The Long Reader exists not just because creators Beshr Kayali and Mohammad Kayyali think it's a clever idea — and it is — but because there is a newly awakened appetite for this kind of content. And it shows what could happen if the hunger grows so gnawing and ruthless that it ultimately devours the whole enterprise.
A statement from the actual Longreads.com on the matter:
We're in no way affiliated with this site, and we view it as an improper use of both publishers' content and the Longreads trademark. We hope they will do the right thing and take the site down.
Beshr Kayali, one of the creators, got in touch. And actually sort of illustrates the problem here! He insists that LongReader "is meant as a simple content discovery utility to make it easier for avid web-readers to find new content. It’s not meant as a content-stealing utility." Yet, I don't know a publisher on the planet that would like their articles "discovered" by being seen in their entirety on another website. What happens when you're done "discovering" a piece and get to the bottom? You "discover" another article, from another place, by clicking "Read something else." I doubt most people will see the tiny link to the source article on the left hand side to the original piece — it took me a few minutes to notice it, and I was looking for a source link.
What's interesting is that Beshr even uses the phrase "the service is scraping content" in his email to me, but he's very insistent that his intentions are innocent, that Long Reader is "not intended as a republishing utility, but just a discovery one." I do believe that Beshr is well intentioned, and acting in good faith. (His email makes it clear he's quite bewildered at the reaction to the Long Reader, whose name he intends to change to "avoid confusion.") But that, in some ways, is maybe even more of a nightmare for publishers: the idea that scraping or republishing content, as long it's in the name of "discovery," isn't wrong at all. It's just a service.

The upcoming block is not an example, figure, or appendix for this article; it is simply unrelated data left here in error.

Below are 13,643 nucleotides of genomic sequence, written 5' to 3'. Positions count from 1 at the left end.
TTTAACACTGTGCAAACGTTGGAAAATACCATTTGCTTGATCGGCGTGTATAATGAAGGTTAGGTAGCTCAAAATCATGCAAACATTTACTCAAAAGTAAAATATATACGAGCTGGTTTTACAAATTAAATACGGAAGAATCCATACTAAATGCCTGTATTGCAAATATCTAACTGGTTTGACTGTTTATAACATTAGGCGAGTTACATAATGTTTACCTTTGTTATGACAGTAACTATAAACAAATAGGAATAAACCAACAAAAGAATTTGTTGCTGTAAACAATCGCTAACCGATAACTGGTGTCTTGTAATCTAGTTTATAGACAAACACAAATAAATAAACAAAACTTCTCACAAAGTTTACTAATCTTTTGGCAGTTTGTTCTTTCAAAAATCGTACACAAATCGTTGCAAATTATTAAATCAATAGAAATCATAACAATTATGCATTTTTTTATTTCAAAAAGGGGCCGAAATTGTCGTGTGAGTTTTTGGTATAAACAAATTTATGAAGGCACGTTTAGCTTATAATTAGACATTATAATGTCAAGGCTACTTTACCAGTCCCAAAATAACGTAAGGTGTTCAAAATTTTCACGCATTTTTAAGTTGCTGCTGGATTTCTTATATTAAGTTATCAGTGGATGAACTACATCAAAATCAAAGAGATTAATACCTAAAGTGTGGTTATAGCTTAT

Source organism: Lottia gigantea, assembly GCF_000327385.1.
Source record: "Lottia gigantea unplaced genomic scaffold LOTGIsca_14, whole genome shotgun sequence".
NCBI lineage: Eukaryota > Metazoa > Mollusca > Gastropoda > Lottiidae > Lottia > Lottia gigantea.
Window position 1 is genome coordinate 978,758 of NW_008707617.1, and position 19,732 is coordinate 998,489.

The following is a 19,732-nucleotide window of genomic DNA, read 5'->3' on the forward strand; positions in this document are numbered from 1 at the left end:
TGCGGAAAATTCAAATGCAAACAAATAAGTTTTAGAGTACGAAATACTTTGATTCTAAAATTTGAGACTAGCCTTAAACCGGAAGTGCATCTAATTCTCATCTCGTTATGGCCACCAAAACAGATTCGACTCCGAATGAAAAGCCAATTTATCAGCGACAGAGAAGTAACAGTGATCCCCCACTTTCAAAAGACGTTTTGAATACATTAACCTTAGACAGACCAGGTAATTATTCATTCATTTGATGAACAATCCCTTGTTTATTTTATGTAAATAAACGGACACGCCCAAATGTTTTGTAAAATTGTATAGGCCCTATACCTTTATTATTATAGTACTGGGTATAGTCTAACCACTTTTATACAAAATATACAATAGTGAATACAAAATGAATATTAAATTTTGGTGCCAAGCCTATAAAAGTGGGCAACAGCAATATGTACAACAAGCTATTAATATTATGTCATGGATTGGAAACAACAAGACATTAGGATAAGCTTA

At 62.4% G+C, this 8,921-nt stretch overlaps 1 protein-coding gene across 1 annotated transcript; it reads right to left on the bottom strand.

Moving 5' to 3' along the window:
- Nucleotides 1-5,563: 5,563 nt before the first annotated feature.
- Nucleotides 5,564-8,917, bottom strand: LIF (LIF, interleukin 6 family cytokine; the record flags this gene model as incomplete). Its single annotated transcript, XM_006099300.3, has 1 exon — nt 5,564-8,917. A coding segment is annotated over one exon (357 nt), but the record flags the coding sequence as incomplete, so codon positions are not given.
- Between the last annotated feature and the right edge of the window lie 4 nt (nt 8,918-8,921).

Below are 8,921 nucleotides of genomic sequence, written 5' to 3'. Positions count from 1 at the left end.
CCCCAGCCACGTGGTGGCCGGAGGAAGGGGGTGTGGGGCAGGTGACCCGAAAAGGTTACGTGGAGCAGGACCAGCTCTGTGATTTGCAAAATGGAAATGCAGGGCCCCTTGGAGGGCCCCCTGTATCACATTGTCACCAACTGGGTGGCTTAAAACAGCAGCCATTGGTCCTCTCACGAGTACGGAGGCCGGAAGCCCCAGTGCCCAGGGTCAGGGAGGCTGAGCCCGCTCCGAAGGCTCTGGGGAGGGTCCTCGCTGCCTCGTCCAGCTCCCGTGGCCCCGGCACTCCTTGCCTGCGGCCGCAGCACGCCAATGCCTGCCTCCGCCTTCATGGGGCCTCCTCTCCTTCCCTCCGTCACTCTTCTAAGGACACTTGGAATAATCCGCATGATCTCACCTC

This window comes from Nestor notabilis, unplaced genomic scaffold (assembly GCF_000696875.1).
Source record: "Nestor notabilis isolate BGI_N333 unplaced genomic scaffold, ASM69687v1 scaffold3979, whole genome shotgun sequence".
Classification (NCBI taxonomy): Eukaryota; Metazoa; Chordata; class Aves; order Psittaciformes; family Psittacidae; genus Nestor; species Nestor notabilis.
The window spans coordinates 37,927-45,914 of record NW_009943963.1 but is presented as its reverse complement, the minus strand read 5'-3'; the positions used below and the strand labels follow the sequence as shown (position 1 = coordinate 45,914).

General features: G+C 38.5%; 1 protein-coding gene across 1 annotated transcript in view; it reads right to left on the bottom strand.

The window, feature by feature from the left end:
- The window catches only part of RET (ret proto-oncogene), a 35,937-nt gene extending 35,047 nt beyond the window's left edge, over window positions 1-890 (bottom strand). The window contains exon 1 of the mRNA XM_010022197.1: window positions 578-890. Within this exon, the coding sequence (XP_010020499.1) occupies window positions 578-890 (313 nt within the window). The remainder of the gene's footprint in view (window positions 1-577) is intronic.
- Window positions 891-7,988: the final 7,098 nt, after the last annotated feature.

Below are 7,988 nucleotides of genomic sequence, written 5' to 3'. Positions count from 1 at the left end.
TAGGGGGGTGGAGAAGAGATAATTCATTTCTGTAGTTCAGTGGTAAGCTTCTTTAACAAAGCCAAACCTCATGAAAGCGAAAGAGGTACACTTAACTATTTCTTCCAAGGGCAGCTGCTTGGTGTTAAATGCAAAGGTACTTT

I asked Beshr about referral traffic sent from the Long Reader to other sites. He replies "unfortunately, we don't have this data yet. The project is around 2 weeks old only." He has, however, updated the layout so it more clearly states the source of the articles it is republishing in their entirety.
He also added:
I do agree with you that publishers might not like this, but we think that this is where the future lies. The web is open and it will continue to be open in the future. We think that disturbed content publishers should find another way of making money than advertising/number-of-hits/impressions. Others are probably moving towards the idea of creating a loyal following that is willing to pay premium for quality content.